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© WDC, Amanda (left) assisting with the education program "Marine Mammal Anatomy" with Delilah, our inflatable right whale

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Right whale calf missing

Newborn right whales

Newborn right whales are completely dependent on their mother during their first few months of life. Glued to their mother's side, the pair only whispers to each other, so they can keep their locations secret to avoid any unwanted attention. These newborns nurse, snuggle, and learn the pathway from where they were born to where they will eventually find food on their own next year.

North Atlantic right whale #1950 and new calf © Clearwater Marine Aquarium Research Institute, taken under NOAA permit #26919. Aerial survey funded by NOAA Fisheries and the Georgia Department of Natural Resources.
North Atlantic right whale #1950 and new calf © Clearwater Marine Aquarium Research Institute, taken under NOAA permit #26919. Aerial survey funded by NOAA Fisheries and the Georgia Department of Natural Resources.

Journey to the north

Their journey from their birthplace to the bounty of food in colder waters off New England and Atlantic Canada can take weeks and is sadly filled with a labyrinth of hazards. To keep them safe, the mothers need to avoid ropes in the water, in which she may become accidentally entangled, and passing vessels, that do not realize she and her calf are swimming at the surface.

Right whale mothers know their little one is not able to dive as long as she can, so their travels must be near the surface where her energetic calf can rest and breathe more easily. This method of travel was not meant for an industrialized ocean congested with vessel traffic, often moving at high speeds in her pathway.

Right whale calf missing

During the 2024 calving season, 19 newborns had hopes of making their way north. But before they left the calving area, three were already dead or missing, at least one whose tiny head was no match for the propeller of a passing vessel. This left 16 calves who still had hopes of making their way north, until a survey plane found a dead whale on Easter Sunday. The whale was later identified as #1950, a 35-year-old mom who had just given birth to her sixth calf, but her new calf was nowhere in sight.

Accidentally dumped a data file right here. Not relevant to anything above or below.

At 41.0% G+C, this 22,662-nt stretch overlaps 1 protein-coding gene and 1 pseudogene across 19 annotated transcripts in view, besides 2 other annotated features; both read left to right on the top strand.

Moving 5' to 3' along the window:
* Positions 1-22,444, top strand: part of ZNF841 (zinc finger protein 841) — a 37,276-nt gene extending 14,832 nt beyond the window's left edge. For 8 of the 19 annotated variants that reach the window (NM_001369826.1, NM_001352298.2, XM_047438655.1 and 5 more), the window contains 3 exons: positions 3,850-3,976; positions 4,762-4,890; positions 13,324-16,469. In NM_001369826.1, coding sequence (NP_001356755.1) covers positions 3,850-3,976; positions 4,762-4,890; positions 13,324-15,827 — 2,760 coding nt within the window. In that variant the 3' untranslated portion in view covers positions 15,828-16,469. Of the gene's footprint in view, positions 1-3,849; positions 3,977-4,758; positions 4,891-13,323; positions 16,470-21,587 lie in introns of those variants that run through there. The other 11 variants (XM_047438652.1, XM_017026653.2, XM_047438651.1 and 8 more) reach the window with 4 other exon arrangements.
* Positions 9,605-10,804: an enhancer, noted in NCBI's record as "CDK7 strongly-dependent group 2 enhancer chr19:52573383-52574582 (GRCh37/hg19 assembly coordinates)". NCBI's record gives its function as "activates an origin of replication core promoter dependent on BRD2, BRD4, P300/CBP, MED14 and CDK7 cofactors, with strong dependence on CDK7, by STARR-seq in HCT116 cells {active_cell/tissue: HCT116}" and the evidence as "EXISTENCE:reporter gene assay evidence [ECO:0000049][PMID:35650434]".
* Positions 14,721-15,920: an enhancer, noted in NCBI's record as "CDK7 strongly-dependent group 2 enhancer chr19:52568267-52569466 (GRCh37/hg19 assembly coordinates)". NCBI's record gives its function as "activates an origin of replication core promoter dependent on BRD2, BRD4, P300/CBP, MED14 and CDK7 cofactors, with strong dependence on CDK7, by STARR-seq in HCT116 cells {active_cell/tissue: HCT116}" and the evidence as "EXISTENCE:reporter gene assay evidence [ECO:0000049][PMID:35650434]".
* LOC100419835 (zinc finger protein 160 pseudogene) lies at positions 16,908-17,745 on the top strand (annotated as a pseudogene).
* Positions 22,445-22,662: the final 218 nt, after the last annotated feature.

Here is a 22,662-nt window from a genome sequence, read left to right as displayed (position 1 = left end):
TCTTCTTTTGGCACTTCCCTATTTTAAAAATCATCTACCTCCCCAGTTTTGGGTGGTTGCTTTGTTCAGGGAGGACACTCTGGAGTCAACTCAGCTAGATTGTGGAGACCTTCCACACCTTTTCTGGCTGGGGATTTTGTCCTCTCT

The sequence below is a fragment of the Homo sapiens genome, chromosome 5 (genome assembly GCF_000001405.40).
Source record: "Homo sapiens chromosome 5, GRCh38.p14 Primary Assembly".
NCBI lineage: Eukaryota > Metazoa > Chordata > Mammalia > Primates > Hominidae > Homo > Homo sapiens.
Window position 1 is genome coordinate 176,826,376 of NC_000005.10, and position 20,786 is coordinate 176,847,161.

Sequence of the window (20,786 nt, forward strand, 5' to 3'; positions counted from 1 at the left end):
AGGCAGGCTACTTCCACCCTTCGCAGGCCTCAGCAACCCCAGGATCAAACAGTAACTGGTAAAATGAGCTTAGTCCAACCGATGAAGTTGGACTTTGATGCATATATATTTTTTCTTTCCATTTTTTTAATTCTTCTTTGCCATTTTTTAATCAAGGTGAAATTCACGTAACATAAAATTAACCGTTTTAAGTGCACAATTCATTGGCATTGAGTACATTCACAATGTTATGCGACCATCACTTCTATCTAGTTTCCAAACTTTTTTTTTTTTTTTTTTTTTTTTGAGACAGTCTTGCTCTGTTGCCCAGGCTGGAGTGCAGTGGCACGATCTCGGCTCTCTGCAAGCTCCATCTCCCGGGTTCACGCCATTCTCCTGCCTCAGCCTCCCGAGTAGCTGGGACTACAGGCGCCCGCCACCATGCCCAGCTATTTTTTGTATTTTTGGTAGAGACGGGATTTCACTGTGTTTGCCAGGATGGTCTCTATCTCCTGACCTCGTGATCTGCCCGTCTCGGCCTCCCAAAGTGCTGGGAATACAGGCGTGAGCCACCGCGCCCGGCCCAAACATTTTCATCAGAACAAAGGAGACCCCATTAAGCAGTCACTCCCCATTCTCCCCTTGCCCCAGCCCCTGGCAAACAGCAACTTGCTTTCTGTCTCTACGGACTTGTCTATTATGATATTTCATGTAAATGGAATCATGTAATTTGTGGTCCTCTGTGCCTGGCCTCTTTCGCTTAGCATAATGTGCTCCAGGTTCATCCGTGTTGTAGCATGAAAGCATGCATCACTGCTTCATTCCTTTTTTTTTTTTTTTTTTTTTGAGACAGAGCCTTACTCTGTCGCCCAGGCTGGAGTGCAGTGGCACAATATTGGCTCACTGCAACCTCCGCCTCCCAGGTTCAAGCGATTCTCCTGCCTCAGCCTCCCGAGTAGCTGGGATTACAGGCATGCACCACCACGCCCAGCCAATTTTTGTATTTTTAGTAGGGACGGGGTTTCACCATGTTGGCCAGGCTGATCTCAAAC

North Atlantic right whale #1950 © Virginia Aquarium and Marine Science Center, taken under NOAA permit 24359.
North Atlantic right whale #1950 © Virginia Aquarium and Marine Science Center, taken under NOAA permit 24359.
North Atlantic right whale #1950 © Clearwater Marine Aquarium Research Institute, taken under NOAA permit 24359. Aerial survey funded by United States Army Corps of Engineers.
North Atlantic right whale #1950 © Clearwater Marine Aquarium Research Institute, taken under NOAA permit 24359. Aerial survey funded by United States Army Corps of Engineers.

Tragic reality

The most merciful scenario is that the calf was also struck and his or her suffering ended quickly, rather than days or weeks of suffering as they seek out their missing mother and starve. This is the tragic reality of hoping a healthy right whale calf is dead.

Sliver of hope

While highly, highly unlikely, right whale researchers grasp at a sliver of hope that another plausible scenario exists Where the baby will be okay, against all odds. There are three right whale mothers out there who lost their calves this season, each of whom might still be producing milk. Maybe, somehow, in the wide ocean, this calf will find their way to one of these mothers and a miracle will happen. We can all dare to dream for this species.

The Hunger Games

There are now 15 calves whose mothers risk everything to bring them north. A right whale version of the Hunger Games as we watch to see who survives. Like the movie, this horrific game of survival is driven by politics. A new rule to slow vessels in right whale habitats - significantly reducing the risk of collision or increasing their chance of survival should a strike occur - has languished in a political game of chess for years. In 2012 and 2020, WDC and its partners petitioned the government, asking for the rule to be improved to reduce strikes. Not unlike the Hollywood blockbuster, there are government employees working to do the right thing and a proposed rule to improve the speed rule was released in 2022.

North Atlantic right whale version of The Hunger Games © WDC
North Atlantic right whale version of The Hunger Games © WDC

Political pressure

However, political pressure from those who do not want to see the rule move forward, has left it crawling through a stalled process that delays its release. Because of these delays, WDC and our partners petitioned for emergency regulations to protect mothers and calves in 2022 and 2023, both requests denied by the federal government. We first went to court to challenge this lack of protection from vessel strikes in January 2021 and we are back in court with our partners now. WDC’s pledge is to protect this species and keep these mothers and calves safe. Like the heroine in the Hunger Games, we know we are not alone in this fight, and we are constantly buoyed by your support to ensure a future for this species, and we are grateful.

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